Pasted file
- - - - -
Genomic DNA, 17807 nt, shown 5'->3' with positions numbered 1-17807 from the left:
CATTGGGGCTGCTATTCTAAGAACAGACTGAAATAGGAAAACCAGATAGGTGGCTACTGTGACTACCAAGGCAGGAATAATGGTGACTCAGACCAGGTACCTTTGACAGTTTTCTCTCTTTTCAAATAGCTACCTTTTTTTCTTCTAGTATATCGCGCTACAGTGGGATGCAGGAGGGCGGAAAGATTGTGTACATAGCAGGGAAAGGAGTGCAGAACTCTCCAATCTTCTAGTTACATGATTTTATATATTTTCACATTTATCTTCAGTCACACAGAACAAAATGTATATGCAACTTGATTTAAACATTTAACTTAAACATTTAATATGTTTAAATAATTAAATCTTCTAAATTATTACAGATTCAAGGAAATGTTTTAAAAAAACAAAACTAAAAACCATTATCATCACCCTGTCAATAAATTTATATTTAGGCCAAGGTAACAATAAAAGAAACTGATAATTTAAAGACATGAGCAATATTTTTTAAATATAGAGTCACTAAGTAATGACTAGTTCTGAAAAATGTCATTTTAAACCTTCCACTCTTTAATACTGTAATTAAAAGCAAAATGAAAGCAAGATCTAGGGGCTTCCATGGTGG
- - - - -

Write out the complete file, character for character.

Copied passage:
Genomic DNA, 17807 nt, shown 5'->3' with positions numbered 1-17807 from the left:
CATTGGGGCTGCTATTCTAAGAACAGACTGAAATAGGAAAACCAGATAGGTGGCTACTGTGACTACCAAGGCAGGAATAATGGTGACTCAGACCAGGTACCTTTGACAGTTTTCTCTCTTTTCAAATAGCTACCTTTTTTTCTTCTAGTATATCGCGCTACAGTGGGATGCAGGAGGGCGGAAAGATTGTGTACATAGCAGGGAAAGGAGTGCAGAACTCTCCAATCTTCTAGTTACATGATTTTATATATTTTCACATTTATCTTCAGTCACACAGAACAAAATGTATATGCAACTTGATTTAAACATTTAACTTAAACATTTAATATGTTTAAATAATTAAATCTTCTAAATTATTACAGATTCAAGGAAATGTTTTAAAAAAACAAAACTAAAAACCATTATCATCACCCTGTCAATAAATTTATATTTAGGCCAAGGTAACAATAAAAGAAACTGATAATTTAAAGACATGAGCAATATTTTTTAAATATAGAGTCACTAAGTAATGACTAGTTCTGAAAAATGTCATTTTAAACCTTCCACTCTTTAATACTGTAATTAAAAGCAAAATGAAAGCAAGATCTAGGGGCTTCCATGGTGG